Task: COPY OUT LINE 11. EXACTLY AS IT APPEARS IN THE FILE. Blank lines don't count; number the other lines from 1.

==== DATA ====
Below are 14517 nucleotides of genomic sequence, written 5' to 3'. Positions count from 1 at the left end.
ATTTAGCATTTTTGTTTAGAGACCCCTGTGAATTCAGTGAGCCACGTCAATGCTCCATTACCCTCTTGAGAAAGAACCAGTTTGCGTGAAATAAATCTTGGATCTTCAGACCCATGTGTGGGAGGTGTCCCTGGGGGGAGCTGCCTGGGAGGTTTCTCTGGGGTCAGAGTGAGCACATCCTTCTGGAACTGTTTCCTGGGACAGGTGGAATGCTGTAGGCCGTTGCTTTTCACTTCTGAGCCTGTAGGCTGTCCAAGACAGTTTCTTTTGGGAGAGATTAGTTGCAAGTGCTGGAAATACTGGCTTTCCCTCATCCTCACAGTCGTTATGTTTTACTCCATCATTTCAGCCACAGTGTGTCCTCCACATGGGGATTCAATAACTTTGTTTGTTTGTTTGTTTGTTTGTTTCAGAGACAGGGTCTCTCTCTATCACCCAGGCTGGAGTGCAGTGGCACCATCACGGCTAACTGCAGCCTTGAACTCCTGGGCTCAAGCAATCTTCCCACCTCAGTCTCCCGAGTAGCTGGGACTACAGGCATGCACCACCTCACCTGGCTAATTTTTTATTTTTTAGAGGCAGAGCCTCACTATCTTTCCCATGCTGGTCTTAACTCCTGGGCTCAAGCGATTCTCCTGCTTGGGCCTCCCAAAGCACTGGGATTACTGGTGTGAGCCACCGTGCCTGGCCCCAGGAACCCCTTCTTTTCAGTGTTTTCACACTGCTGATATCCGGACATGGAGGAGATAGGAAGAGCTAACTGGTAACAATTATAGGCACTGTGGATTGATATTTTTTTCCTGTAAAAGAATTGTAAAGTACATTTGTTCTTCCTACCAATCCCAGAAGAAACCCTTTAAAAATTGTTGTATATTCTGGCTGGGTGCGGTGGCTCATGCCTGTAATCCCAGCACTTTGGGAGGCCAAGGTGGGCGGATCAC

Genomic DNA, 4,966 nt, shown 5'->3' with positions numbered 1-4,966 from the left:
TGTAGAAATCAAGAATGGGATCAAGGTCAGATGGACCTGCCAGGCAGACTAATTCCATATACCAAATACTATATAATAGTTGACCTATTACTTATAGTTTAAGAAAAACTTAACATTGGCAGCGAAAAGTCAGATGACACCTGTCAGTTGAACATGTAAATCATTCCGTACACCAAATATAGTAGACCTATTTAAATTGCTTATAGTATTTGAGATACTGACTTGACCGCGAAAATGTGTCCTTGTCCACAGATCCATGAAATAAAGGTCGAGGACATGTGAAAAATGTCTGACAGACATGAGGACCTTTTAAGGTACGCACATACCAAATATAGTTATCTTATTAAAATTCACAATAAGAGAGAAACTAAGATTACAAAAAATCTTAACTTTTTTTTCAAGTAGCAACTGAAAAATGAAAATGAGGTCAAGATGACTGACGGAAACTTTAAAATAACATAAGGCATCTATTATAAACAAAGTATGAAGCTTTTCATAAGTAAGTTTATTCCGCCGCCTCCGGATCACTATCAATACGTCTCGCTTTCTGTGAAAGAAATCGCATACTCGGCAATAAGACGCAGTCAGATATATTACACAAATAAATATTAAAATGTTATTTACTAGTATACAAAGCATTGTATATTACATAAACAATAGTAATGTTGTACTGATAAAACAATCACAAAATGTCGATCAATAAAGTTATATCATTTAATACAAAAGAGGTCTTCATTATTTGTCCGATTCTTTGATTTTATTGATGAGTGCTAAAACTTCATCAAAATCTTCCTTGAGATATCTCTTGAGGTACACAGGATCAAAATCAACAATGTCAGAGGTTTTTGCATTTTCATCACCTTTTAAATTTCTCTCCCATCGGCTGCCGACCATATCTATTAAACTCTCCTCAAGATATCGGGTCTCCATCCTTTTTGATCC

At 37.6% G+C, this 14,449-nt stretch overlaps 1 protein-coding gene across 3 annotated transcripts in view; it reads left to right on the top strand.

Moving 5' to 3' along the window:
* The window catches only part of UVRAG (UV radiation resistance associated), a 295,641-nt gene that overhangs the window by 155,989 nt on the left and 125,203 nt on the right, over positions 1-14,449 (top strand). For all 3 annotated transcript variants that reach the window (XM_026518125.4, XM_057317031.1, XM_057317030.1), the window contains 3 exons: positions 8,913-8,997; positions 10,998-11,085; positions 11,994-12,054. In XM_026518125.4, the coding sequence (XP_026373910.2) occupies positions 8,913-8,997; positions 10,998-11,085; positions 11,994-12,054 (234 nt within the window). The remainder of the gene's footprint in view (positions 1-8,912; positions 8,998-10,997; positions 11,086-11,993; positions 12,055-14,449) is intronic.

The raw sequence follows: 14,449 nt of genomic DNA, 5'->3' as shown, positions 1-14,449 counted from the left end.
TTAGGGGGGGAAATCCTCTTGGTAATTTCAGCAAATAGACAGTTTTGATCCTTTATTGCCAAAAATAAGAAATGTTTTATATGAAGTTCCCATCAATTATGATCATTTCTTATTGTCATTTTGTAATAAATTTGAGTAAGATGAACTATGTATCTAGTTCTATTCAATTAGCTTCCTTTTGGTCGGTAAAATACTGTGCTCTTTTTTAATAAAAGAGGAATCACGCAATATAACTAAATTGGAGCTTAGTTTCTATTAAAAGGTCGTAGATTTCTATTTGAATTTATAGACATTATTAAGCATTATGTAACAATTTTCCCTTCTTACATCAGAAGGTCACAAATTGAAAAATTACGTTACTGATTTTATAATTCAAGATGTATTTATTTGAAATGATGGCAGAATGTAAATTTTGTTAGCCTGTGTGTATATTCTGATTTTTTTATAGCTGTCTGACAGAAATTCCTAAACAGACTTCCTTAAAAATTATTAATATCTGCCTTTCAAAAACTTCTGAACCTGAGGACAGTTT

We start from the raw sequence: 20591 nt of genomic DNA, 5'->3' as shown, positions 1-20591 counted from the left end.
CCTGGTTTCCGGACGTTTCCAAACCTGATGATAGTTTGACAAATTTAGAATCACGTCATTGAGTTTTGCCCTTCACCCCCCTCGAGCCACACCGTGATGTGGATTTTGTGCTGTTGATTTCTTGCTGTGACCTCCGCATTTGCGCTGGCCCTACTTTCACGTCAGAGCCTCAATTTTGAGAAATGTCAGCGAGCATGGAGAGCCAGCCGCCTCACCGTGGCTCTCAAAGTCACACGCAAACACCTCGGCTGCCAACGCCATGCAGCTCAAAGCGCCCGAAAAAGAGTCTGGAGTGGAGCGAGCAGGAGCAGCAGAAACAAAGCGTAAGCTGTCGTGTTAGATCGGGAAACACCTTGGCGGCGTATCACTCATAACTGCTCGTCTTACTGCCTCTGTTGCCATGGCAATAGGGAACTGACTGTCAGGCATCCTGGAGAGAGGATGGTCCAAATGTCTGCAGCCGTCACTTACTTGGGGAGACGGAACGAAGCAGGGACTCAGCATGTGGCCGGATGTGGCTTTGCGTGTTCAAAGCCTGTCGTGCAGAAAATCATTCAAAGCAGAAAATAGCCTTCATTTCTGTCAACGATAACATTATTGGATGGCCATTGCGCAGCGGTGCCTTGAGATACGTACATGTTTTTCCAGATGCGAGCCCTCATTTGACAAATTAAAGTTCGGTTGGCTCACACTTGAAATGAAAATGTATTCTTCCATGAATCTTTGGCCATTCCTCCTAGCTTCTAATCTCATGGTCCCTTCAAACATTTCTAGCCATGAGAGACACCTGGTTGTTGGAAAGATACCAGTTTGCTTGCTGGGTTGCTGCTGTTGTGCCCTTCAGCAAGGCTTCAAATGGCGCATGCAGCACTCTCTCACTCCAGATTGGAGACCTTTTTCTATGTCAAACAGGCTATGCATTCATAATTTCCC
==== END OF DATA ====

CCTGGTTTCCGGACGTTTCCAAACCTGATGATAGTTTGACAAATTTAGAATCACGTCATTGAGTTTTGCCCTTCACCCCCCTCGAGCCACACCGTGATGTGGATTTTGTGCTGTTGATTTCTTGCTGTGACCTCCGCATTTGCGCTGGCCCTACTTTCACGTCAGAGCCTCAATTTTGAGAAATGTCAGCGAGCATGGAGAGCCAGCCGCCTCACCGTGGCTCTCAAAGTCACACGCAAACACCTCGGCTGCCAACGCCATGCAGCTCAAAGCGCCCGAAAAAGAGTCTGGAGTGGAGCGAGCAGGAGCAGCAGAAACAAAGCGTAAGCTGTCGTGTTAGATCGGGAAACACCTTGGCGGCGTATCACTCATAACTGCTCGTCTTACTGCCTCTGTTGCCATGGCAATAGGGAACTGACTGTCAGGCATCCTGGAGAGAGGATGGTCCAAATGTCTGCAGCCGTCACTTACTTGGGGAGACGGAACGAAGCAGGGACTCAGCATGTGGCCGGATGTGGCTTTGCGTGTTCAAAGCCTGTCGTGCAGAAAATCATTCAAAGCAGAAAATAGCCTTCATTTCTGTCAACGATAACATTATTGGATGGCCATTGCGCAGCGGTGCCTTGAGATACGTACATGTTTTTCCAGATGCGAGCCCTCATTTGACAAATTAAAGTTCGGTTGGCTCACACTTGAAATGAAAATGTATTCTTCCATGAATCTTTGGCCATTCCTCCTAGCTTCTAATCTCATGGTCCCTTCAAACATTTCTAGCCATGAGAGACACCTGGTTGTTGGAAAGATACCAGTTTGCTTGCTGGGTTGCTGCTGTTGTGCCCTTCAGCAAGGCTTCAAATGGCGCATGCAGCACTCTCTCACTCCAGATTGGAGACCTTTTTCTATGTCAAACAGGCTATGCATTCATAATTTCCC